Thirteen Unsung Circles Excellent Formations That Sank Without Recognition

Some crop circles are rightly remembered as iconic classics. But there are many others which may be just as complex or impressive but which, for one reason or another, didn't make the grade and were swiftly forgotten about. Here's our personal pick of the thirteen best unsung circles, a number that reflects their unfortunate status.

West Kennett, Wiltshire

May 1998

Photograph by Steve Alexander

Perhaps the best formation ever to appear in oilseed rape, this Beltane wheel was centred in standing crop with 33 'flames' that have a freestyled look to them. There's even a story of a photographer shooting nearby West Kennett Longbarrow on the night it appeared who saw and heard nothing. But oilseed rape circles tend to be overlooked by default, as croppies eagerly anticipate what wheat and barley wonders await them that season.

West Kennett, Wiltshire

July 1999

Photograph by Steve Alexander

A personal favourite of the 1990s fractal series of formations, and beautifully made. We well-remember visiting it a day or two after its discovery and being captivated. So why is it overlooked? It's in prime Wiltshire crop circle real estate, and is a marvel. Perhaps it is because a new circle or two was appearing every day back then, and formations were swiftly forgotten about in favour of the new?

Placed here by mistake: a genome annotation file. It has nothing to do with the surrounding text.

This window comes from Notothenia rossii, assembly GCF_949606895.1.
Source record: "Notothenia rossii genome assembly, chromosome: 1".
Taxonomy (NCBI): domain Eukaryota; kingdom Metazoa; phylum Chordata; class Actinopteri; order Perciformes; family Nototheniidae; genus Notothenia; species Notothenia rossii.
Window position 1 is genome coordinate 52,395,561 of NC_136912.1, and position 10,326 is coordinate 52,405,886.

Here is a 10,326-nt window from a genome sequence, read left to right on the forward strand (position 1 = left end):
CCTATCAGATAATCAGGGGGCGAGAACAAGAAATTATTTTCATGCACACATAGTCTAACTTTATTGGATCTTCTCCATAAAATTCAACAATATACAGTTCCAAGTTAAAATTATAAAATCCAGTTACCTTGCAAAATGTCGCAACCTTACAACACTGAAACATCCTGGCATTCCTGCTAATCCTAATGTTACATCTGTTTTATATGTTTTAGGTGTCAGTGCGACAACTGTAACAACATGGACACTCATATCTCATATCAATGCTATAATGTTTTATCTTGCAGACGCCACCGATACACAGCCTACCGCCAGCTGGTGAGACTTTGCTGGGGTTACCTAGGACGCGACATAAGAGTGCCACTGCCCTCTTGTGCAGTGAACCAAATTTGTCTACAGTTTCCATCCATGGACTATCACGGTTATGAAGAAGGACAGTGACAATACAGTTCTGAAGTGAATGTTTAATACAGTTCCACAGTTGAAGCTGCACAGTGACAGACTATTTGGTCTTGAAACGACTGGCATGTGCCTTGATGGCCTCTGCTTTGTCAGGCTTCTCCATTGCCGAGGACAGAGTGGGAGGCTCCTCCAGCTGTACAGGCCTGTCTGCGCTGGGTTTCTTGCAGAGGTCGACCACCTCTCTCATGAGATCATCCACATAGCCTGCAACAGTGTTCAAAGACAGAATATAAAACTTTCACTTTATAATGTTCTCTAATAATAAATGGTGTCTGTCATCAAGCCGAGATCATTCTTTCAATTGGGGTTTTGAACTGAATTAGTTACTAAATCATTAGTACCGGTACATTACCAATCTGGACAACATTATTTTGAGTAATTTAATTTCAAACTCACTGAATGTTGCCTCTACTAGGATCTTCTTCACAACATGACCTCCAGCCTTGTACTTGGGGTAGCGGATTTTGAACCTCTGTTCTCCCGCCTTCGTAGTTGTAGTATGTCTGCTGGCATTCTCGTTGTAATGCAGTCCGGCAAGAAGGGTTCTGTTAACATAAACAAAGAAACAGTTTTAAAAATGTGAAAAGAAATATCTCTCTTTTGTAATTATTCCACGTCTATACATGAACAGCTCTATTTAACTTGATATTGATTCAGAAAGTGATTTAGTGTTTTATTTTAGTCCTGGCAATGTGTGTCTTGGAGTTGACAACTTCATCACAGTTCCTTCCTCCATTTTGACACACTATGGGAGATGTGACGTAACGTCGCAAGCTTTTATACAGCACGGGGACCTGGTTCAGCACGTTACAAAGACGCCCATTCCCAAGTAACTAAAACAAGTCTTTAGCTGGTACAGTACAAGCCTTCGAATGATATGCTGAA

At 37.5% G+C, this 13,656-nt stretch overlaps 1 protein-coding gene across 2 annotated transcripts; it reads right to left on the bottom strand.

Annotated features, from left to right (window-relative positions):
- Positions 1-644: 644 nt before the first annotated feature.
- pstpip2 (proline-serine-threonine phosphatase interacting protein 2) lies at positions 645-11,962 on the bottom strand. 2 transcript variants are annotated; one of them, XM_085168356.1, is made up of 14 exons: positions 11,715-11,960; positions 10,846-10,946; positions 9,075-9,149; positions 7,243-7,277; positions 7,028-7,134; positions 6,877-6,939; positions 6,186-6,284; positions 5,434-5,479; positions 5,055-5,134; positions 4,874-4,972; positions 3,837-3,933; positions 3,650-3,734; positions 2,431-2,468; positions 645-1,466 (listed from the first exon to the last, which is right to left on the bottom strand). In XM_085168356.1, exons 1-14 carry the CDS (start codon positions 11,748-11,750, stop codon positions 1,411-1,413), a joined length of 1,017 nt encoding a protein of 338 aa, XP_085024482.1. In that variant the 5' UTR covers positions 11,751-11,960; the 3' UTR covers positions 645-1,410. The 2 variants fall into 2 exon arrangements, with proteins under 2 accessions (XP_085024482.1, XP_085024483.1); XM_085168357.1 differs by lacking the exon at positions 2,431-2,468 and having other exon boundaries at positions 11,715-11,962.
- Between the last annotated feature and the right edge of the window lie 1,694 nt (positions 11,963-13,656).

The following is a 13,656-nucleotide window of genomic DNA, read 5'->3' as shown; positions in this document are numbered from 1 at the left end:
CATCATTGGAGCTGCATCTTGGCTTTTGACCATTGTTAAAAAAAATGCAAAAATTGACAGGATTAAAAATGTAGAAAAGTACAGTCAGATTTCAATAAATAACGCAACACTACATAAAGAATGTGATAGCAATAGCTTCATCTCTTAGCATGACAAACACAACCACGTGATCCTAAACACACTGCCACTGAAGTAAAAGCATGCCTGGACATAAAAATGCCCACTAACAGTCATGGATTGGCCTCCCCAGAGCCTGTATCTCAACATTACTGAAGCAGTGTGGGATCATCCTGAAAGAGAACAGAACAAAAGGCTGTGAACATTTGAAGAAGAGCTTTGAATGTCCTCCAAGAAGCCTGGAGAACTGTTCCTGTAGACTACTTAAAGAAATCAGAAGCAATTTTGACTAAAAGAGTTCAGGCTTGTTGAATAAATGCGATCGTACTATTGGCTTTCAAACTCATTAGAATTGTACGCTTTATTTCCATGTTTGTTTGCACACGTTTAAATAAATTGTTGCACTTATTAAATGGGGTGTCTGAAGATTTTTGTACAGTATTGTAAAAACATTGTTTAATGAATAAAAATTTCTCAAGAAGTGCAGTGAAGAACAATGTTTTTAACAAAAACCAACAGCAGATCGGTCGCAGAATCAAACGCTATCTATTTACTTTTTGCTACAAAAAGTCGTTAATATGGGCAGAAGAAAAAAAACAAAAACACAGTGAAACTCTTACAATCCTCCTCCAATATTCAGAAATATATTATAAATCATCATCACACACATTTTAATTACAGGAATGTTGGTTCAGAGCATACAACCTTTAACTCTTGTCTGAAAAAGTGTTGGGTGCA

Highclere, Hampshire

July 2002

Photograph by Steve Alexander

We're surprised 'eye in a pyramid' designs haven't been done more often, but it would be hard to beat this one. Though we can't say we much like the design, it's exquisitely constructed. Note also the grid pattern underlying the eye. Today's circle makers have a lot to learn from formations such as this.

Sharpenhoe, Bedfordshire

June 2003

Photograph credit unknown

This beauty appeared in Bedfordshire, far from the usual crop circle stomping grounds, likely the reason it is unknown today. But the pentagram is impeccably made, and as far as we're aware it's the first time a free-standing pentagon appeared in a crop circle, a motif that would make itself present in later, better-known circles.

Porchester, Hampshire

June 2004

There have been a number of twin spiral designs over the years, but Porchester 2004 is undoubtedly the best, and the most elaborate. Alas other, lesser 2004 designs – some featuring spirals – stole its thunder and the Porchester formation has lapsed into obscurity.

Photograph by Steve Alexander

Chalgrove, Oxfordshire

July 2005

Photograph by Andrew King

This delicate 2005 design was virtually unseen even in its day, likely due to its appearing in a part of Oxfordshire unknown for crop circles and only being photographed from the air by one person. Did anybody even visit it, and wander its spiral pathways? We hope so.

Boxley, Kent

July 2006

Photograph by Andy Fowlds

2006 was a slow year for crop circles. So when this wonder appeared, it should rightly have received the praise it deserved. Instead, it sunk without trace. Why? Perhaps because it was in Kent, far from Wiltshire cerealogical ground zero, perhaps because it came late to the fractal crop circle party of the 1990s. Either way, we're happy to include it here and give it the praise it deserves.

Waylands Smithy, Oxfordshire

July 2008

Photograph by Steve Alexander